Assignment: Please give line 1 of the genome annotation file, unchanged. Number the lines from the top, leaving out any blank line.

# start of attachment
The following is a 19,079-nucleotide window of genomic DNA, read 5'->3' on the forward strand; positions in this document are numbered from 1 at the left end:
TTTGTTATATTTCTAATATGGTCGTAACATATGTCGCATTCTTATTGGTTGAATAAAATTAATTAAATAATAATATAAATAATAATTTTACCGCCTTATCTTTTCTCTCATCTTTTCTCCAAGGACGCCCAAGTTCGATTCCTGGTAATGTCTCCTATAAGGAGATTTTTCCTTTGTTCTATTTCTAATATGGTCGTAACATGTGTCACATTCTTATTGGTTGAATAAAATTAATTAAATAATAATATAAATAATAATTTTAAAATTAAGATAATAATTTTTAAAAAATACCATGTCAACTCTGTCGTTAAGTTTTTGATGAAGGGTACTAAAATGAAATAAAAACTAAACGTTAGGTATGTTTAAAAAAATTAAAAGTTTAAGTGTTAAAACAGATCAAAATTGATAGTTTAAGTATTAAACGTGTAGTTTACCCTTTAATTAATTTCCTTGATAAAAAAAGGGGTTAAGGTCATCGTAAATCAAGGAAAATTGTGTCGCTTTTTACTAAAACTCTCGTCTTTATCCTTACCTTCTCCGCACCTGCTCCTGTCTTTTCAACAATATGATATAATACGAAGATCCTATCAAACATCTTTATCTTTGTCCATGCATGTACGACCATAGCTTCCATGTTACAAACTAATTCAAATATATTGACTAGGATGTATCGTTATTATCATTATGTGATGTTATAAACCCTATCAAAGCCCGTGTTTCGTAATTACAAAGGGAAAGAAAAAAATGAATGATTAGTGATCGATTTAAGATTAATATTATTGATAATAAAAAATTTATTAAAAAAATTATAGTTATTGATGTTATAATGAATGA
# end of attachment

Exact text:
The following is a 19,079-nucleotide window of genomic DNA, read 5'->3' on the forward strand; positions in this document are numbered from 1 at the left end: